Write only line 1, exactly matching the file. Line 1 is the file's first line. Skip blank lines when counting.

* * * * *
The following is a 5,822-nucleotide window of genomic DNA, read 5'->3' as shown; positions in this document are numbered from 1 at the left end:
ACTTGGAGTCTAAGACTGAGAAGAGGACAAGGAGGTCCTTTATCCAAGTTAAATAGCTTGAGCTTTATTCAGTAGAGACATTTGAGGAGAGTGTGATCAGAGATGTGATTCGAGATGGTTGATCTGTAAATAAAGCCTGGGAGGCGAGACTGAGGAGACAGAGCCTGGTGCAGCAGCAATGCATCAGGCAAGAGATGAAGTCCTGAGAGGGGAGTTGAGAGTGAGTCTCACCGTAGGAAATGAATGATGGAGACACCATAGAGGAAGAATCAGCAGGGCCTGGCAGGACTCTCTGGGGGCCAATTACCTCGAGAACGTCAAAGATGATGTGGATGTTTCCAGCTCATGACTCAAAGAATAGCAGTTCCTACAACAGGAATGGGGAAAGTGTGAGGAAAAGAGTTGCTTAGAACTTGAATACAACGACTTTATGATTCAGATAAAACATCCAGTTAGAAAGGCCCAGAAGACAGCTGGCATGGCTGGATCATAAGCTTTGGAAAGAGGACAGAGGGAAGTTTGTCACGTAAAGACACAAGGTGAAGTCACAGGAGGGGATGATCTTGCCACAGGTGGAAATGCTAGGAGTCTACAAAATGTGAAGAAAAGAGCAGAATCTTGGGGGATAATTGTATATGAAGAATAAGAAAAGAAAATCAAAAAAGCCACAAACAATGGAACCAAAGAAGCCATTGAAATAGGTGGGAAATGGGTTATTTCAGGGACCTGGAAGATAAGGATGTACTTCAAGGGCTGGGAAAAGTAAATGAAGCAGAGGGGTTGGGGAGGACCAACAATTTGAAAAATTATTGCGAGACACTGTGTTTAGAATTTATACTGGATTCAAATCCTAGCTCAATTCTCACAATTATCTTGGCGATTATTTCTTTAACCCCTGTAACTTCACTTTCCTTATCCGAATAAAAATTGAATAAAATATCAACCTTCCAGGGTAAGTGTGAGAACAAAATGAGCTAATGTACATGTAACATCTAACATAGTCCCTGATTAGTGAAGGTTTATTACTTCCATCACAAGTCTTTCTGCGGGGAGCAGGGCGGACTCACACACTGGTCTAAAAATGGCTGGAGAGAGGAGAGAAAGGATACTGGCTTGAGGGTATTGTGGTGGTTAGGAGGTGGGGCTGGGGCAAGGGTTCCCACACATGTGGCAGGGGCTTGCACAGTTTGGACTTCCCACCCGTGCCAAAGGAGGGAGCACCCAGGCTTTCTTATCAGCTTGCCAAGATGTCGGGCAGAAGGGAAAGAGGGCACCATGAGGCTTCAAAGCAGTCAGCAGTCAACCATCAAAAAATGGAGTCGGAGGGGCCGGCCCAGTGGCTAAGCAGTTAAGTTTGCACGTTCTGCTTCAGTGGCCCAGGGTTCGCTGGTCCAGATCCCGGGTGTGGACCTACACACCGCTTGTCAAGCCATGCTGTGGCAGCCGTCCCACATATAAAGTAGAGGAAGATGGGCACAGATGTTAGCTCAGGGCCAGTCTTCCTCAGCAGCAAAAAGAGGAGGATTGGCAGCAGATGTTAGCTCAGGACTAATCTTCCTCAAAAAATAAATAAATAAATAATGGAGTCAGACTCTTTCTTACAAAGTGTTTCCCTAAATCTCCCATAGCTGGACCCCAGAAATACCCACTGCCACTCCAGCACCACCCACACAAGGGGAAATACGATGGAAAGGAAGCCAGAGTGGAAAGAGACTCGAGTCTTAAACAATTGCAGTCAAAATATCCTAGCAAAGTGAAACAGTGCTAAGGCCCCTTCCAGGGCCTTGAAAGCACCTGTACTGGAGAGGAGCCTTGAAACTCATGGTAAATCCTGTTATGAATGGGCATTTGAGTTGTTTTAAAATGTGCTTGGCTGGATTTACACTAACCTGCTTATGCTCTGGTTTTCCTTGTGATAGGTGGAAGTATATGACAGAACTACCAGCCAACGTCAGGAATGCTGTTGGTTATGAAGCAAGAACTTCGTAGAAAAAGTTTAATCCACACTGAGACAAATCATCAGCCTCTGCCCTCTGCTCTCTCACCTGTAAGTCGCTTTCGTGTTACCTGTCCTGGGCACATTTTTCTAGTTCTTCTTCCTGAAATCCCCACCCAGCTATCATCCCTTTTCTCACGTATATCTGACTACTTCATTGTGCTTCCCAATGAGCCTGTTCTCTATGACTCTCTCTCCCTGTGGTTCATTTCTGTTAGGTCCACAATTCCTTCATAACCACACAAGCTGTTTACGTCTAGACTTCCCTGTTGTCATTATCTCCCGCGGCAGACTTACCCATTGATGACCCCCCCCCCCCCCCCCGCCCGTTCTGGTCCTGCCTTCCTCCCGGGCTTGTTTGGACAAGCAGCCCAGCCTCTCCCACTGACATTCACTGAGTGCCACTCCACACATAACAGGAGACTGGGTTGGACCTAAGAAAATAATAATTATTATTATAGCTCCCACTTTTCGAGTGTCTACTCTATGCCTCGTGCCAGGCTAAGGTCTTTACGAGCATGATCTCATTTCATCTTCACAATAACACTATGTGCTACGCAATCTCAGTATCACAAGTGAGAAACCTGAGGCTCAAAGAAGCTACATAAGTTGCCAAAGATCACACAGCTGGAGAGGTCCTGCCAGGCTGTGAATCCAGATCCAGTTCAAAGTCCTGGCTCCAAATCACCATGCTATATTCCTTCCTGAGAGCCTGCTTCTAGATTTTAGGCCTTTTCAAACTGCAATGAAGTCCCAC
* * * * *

The following is a 5,822-nucleotide window of genomic DNA, read 5'->3' as shown; positions in this document are numbered from 1 at the left end: